The retrospective analysis obtained ethical approval and complied with the standards of the Declaration of Helsinki and current ethical guidelines. Informed consent was obtained from each patient before surgery for using their data for research. The CHC was histologically defined according to the WHO criteria,15 and two independent pathologists reassessed all these samples. The standard technique was adopted for hepatic resection.16 The probability of hilar lymph node metastasis was evaluated with preoperative contrast-enhanced computed tomography (CT) and (or) magnetic resonance imaging (MRI). The dissected lymphoid metastasis was routinely confirmed by pathology. Patients with no previous antitumor therapy, confirmed with CHC pathologically, no other malignancies and Child–Pugh class A or B were included in this study. The exclusion criteria were as follows: ICC or HCC proved by histopathology, tumors of uncertain origin, metastatic liver tumors, perioperative mortality and distant or intrahepatic metastasis. In the derivation cohort, 208 CHC patients who underwent liver resection, between April 1999 and December 2014, at Zhongshan Hospital of Fudan University were enrolled. Further, we included an external validation cohort with 101 patients, from September 2003 to January 2016, at Mengchao Hepatobiliary Hospital of Fujian Medical University. The study complied with the standards of the Declaration of Helsinki. The institutional review board of Zhongshan Hospital approved this study. All patients gave written informed consent.

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Laboratory test and data collection

The serum chemistries, blood cell count and tumor biomarkers (serum alpha-fetoprotein [AFP], carcinoembryonic antigen [CEA], carbohydrate antigen 19-9 [CA19-9]) were measured in routine examination according to standard laboratory procedures.17 Hepatitis B surface antigen (HBsAg) and antibodies to hepatitis C virus (HCV) were detected using standard test systems. To evaluate the potential risk predictors, all the data associated with demographic and pathological information were collected at the time of initial diagnosis.

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Follow-up and detection of recurrence

All patients underwent follow-up every 3 months in the first year and every 6 months thereafter until death or dropout. Abdominal ultrasound, liver function tests, serum AFP, CEA and CA19-9 levels were analyzed every 3 months, and abdominal MRI or CT scanning was performed every 6 months. According to standard guidelines for HCC,18 ICC19 or radiologic features of CHC described previously,20 recurrence was confirmed by contrast-enhanced imaging studies and tumor biomarkers.

Recurrent patients were managed with different therapeutic modalities, including radiofrequency ablation, repeated resection, transcatheter arterial chemoembolization (TACE) and supportive therapy. Overall survival (OS) was defined as the time period between the date of surgery and death and disease-free survival (DFS) was defined as the interval between the date of surgery and recurrence.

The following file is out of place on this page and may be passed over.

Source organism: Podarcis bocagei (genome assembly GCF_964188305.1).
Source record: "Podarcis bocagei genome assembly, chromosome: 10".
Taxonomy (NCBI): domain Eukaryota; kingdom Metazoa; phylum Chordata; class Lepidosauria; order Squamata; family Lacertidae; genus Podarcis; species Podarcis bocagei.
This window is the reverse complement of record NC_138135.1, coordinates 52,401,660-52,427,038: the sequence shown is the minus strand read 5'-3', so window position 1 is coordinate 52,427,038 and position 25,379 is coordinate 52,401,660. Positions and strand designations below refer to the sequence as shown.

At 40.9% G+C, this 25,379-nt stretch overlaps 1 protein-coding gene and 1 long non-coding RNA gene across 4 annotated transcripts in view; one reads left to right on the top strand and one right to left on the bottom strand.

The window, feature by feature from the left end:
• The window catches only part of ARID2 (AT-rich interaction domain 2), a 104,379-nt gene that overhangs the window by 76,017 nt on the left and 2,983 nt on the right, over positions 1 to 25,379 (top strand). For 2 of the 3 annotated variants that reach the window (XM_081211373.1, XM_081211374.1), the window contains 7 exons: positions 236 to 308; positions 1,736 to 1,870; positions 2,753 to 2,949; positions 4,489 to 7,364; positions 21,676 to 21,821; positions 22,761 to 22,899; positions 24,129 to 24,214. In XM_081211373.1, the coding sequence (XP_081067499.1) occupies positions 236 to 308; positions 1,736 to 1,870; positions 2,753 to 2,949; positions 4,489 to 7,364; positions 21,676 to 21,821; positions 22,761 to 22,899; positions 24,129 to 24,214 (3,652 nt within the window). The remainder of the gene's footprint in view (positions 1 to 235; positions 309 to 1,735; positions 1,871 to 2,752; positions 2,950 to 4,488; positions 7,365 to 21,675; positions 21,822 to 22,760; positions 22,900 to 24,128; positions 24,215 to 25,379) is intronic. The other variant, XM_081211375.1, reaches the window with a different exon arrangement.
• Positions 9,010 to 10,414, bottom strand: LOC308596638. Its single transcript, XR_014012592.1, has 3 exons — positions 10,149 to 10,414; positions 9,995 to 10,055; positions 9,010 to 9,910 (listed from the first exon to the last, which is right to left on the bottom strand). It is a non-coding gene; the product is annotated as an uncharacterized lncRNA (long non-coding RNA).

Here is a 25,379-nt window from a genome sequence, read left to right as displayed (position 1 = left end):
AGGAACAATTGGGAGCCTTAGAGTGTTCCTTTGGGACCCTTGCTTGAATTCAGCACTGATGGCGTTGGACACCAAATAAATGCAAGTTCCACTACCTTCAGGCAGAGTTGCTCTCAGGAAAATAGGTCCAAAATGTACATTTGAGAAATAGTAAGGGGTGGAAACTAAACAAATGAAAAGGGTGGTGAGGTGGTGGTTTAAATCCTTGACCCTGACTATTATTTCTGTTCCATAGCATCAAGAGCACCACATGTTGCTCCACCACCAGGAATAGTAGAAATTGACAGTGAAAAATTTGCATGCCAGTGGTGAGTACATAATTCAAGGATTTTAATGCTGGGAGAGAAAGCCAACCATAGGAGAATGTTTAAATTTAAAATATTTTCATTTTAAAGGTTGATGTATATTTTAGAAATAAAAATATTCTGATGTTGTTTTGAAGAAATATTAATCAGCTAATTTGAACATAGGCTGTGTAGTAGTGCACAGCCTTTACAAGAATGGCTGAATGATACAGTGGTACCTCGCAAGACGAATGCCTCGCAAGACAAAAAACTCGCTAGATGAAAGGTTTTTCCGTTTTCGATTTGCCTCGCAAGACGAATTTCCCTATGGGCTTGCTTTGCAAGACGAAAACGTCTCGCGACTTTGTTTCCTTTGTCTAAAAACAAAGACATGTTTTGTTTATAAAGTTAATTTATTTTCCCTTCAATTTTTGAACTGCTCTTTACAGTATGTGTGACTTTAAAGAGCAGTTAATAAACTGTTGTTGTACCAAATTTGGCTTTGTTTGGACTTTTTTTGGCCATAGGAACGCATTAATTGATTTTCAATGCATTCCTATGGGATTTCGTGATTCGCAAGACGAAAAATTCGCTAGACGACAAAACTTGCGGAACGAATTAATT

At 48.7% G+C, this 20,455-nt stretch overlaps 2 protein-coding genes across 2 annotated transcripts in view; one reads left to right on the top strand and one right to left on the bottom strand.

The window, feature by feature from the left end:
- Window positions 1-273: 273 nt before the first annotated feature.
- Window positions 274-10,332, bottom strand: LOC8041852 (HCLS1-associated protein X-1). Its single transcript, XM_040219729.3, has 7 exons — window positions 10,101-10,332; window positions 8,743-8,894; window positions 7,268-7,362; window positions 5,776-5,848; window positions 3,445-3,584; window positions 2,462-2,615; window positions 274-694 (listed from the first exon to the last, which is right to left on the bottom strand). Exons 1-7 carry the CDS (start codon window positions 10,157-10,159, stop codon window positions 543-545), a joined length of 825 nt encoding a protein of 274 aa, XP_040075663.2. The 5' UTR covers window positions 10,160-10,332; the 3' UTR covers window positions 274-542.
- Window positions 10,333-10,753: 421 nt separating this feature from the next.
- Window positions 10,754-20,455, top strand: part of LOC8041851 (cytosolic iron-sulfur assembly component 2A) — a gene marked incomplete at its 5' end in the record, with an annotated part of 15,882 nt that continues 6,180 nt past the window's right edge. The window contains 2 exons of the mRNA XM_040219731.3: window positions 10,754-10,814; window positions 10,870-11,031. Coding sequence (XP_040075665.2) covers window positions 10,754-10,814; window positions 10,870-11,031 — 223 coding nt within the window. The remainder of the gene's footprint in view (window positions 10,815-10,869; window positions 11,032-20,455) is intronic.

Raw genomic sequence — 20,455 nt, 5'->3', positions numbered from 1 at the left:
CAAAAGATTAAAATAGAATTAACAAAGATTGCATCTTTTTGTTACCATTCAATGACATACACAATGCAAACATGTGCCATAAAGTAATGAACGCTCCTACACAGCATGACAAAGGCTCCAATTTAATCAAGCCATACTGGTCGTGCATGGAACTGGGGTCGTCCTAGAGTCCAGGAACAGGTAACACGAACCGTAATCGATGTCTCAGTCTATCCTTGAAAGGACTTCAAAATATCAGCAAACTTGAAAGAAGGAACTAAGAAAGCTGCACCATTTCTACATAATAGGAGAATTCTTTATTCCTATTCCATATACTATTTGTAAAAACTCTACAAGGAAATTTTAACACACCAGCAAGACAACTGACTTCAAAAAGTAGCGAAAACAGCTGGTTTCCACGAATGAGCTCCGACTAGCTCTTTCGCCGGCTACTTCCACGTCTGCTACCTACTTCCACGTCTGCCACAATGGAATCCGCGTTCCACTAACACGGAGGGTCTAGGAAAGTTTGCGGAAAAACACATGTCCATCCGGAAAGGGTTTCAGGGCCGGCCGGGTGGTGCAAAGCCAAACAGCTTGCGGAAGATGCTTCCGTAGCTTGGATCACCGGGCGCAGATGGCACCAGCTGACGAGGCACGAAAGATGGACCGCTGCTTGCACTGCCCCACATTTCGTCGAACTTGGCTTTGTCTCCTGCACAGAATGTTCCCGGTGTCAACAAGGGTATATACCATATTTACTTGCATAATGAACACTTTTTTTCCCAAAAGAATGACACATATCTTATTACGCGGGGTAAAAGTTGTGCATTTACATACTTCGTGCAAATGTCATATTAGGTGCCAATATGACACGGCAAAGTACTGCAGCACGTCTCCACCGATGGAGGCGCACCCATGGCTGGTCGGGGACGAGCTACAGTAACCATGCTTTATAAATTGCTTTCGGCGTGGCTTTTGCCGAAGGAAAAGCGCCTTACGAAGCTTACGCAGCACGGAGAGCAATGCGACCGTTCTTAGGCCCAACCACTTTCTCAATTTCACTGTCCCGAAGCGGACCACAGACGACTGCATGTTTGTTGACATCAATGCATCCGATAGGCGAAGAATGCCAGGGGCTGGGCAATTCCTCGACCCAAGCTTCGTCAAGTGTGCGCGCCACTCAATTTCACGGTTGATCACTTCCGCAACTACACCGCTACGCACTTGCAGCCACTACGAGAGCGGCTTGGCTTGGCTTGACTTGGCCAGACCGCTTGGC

Statistical analysis

Continuous variables were reported as medians with IQR and categorical variables were as percentages. Pearson’s χ2 test and Fisher’s exact test were employed to compare categorical variables, whereas Wilcoxon test was used to evaluate continuous variables. Survival curves were computed with Kaplan–Meier methods and compared by using log-rank tests. Cox proportional hazards regression models were performed to determine univariate and multivariable HRs for predicting factors of CHC recurrence or survival. Predictors (P<0.10 in univariate analysis) were selected in the multivariate analysis. The final multivariate model was performed using a backward stepwise procedure for variable selection with a liberal P<0.05 as the retention criteria. According to the final multivariable model coefficients,21 the novel prognostic score was developed, assigning ordinal scores (0 or 1) to each of the selected factors. This simplified point scale could reflect the relative impact of risk covariables in the new model. And then, the relative value of each model component was summed to calculate the PECAR score. The PECAR score was tested and compared with AJCC 7th TNM system in the validation cohort. We used the C-index22 to assess model discrimination and absolute net reclassification index (NRI)23,24 to evaluate the improvement of model performance for CHC recurrence. All statistical analyses were performed using SAS version 9.4 (SAS Institute Inc., Cary, NC, USA) and R software version 3.30 (R Foundation for Statistical Computing, Vienna, Austria). A P-value <0.05 was considered statistically significant.

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